Le Moyne College recently received a generous $187,300 grant from the Henry Luce Foundation that will enable 19 female undergraduate students, known as Clare Boothe Luce (CBL) scholars, to pursue yearlong projects in the fields of chemistry, computer science, mathematics and physics under the guidance of faculty mentors. The program, whose aim is to grow the number of talented women in these disciplines, aligns perfectly with the College’s strategic plan Sempre Avanti: Always Forward, which emphasizes academic excellence and student support. Further, it will enable Le Moyne to strengthen its reputation as an institution that not only weaves science, technology, engineering and math (STEM) into its academic culture, but also recognizes and celebrates those disciplines on campus.
CBL scholars will participate in hands-on research under the direction of a faculty member who will help them to grow as scientists and professionals. As they do, the students will develop a more thorough understanding of the research process and the challenges it holds. They will also become better prepared for further scientific work or graduate school. The scholars, who must have a declared or intended major in a CBL-designated discipline, will be selected based upon their academic record and promise of success in their future careers in the sciences.
News of the grant comes at a pivotal point in Le Moyne’s history. Enrollment and retention in the STEM disciplines is strong, graduate programs in health care and dual-degree partnerships in engineering are popular, and the College’s record of providing access to STEM education to first-generation college students is impressive. In addition, in the past decade, the share of tenured or tenure-track women in CBL disciplines at Le Moyne has risen from 31 to 40 percent and more than half of all undergraduates majoring in a STEM field are female. Le Moyne President Linda LeMura, Ph.D., the first woman to lead a Jesuit institution in the U.S., is herself a physiologist by training. She has stressed how passionate she is about supporting women in STEM.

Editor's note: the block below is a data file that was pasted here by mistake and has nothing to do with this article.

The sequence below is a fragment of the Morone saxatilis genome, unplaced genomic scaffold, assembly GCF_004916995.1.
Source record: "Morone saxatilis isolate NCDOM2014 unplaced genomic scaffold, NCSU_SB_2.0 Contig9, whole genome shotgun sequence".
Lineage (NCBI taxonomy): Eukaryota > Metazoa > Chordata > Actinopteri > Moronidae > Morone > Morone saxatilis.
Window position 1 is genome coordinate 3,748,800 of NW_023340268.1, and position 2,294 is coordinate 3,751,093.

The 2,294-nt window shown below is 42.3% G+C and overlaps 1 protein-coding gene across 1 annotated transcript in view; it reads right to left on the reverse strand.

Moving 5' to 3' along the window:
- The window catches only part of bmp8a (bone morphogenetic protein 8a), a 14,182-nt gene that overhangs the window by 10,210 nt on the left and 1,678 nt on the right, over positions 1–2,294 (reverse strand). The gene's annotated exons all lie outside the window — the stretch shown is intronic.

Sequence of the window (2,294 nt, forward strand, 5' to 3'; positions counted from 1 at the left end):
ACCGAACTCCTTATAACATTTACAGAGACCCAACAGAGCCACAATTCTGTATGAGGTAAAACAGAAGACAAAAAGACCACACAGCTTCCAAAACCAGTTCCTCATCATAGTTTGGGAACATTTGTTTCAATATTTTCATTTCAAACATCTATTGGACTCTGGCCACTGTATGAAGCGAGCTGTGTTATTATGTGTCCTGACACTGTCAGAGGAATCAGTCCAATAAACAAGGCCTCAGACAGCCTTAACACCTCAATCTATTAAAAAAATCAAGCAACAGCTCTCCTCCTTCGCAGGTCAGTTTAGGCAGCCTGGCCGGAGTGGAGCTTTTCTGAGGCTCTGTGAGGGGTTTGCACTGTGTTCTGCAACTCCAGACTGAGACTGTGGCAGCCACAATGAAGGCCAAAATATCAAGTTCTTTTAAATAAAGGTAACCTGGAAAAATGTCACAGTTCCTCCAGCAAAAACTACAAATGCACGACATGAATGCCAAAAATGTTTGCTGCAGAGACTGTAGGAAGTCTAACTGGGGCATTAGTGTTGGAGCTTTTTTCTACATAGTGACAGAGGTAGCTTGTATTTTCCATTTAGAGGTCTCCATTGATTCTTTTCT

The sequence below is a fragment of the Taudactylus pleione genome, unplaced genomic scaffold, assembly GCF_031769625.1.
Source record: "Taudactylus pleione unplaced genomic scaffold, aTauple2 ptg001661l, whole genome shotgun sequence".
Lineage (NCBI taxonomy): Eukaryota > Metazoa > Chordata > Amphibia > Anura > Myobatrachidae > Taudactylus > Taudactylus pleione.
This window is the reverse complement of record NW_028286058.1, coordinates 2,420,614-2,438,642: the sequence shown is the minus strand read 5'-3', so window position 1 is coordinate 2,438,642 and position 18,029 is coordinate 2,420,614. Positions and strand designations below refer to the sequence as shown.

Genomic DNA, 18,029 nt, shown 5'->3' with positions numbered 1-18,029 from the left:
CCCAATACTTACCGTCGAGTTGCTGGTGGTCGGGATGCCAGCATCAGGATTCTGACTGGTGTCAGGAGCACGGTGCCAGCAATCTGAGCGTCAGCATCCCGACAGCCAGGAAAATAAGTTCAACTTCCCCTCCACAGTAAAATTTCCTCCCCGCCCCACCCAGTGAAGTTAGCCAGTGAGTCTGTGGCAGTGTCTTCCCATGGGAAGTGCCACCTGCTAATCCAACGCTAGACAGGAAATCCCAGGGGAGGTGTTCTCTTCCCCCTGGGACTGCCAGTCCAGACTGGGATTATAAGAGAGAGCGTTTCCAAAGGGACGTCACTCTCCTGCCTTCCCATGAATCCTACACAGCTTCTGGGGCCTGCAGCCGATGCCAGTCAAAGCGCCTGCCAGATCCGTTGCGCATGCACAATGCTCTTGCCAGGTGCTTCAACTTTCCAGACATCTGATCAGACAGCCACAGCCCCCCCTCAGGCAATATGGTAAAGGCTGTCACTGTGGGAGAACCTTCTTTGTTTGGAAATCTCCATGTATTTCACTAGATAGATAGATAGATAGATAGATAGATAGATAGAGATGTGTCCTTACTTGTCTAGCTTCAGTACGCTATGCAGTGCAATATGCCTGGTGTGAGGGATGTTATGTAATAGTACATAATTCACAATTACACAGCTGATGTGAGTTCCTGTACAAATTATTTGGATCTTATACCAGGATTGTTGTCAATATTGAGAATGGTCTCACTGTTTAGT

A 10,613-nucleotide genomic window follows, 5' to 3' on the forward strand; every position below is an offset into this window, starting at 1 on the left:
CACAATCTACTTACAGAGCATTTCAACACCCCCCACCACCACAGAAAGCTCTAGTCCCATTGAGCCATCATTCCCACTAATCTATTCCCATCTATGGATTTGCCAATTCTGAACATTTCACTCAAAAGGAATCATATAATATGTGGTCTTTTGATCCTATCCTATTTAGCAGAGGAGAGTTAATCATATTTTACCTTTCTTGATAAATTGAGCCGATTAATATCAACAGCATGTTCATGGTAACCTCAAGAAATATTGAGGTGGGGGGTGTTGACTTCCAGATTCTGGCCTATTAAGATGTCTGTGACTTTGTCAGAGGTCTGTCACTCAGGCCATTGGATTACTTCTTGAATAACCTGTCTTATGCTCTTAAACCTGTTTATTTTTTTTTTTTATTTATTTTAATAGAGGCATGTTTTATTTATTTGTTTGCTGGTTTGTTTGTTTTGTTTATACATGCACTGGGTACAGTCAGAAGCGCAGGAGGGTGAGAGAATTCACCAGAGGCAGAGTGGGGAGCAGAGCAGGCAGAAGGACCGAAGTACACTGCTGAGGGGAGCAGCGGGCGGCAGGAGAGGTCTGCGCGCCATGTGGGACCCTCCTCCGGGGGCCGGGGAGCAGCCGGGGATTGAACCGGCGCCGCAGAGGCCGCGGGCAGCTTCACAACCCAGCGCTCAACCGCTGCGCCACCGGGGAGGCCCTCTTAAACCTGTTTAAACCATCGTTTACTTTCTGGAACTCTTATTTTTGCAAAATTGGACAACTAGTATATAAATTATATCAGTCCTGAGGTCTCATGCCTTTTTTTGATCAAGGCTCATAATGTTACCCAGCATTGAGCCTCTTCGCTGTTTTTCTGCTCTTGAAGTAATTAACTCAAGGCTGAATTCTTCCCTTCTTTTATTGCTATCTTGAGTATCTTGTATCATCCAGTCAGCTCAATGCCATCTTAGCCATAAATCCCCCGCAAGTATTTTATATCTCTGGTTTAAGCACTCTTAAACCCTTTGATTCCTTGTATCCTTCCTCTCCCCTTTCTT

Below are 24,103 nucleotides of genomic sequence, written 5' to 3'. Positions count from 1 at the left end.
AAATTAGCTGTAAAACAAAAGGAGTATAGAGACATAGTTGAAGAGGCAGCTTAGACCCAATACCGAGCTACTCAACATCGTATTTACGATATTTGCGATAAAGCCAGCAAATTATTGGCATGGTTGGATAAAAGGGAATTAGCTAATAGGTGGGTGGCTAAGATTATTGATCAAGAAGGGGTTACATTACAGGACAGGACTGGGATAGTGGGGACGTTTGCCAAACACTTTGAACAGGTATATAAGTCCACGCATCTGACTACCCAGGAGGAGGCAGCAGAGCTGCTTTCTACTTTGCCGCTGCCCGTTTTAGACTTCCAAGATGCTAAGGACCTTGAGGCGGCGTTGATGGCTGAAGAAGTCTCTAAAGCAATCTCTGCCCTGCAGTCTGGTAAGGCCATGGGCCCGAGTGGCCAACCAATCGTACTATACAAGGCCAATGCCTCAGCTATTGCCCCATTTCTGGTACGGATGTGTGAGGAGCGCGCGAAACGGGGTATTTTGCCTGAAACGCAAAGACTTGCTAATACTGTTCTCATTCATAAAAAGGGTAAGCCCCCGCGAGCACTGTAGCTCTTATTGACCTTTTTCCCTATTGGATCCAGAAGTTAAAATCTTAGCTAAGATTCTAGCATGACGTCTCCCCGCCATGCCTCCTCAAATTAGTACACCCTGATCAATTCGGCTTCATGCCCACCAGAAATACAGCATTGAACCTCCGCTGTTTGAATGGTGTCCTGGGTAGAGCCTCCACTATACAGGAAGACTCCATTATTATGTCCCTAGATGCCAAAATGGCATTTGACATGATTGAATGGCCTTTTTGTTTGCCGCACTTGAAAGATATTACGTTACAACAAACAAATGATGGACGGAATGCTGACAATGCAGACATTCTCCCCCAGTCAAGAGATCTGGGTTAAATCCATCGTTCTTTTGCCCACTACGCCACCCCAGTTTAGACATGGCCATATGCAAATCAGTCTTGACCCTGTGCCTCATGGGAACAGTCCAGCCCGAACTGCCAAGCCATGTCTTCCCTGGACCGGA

“The research opportunities and the strong mentorship that I received from my professors as an undergraduate student irrevocably changed the course of my career – and my life – for the better,” LeMura said. “I recognize how indebted I am to the people who provided those opportunities to me for the successes in my career. I feel a personal responsibility to cultivate opportunities like these for the many young women who come to Le Moyne seeking to pursue careers in STEM.”
While the CBL scholars will not be selected until the fall of 2019, several Le Moyne faculty members have already been chosen to serve as their mentors. Among them is Assistant Professor of Mathematics Caitlin Cunningham, Ph.D. Early her career as an actuary at a small insurance firm, Cunningham felt an absence of women to look up to as professional role models. Today she regularly meets with other female faculty members to discuss their research and publications, and shares that work with students in her class. Now that she is in a position of authority, she works hard to instill the confidence and desire to pursue a career in STEM in her students.
“Working with students on research of interest to them, showing them the excitement and challenges of new research, is one of the most enjoyable aspects of my job, and I regularly mentor and co-mentor student research projects,” she said. “These interactions allow me to build a personal relationship with students and to support their intellectual growth and personal growth, which is a key aspect of our Jesuit mission.”
The Clare Boothe Luce Program is one of the most significant sources of private support for women in science, mathematics and engineering in higher education in the United States. Its namesake was an author, congresswoman and ambassador. In her bequest establishing this program, she sought to encourage women to enter, study and teach in the STEM fields. To date, the program named for her has supported more than 2,300 women.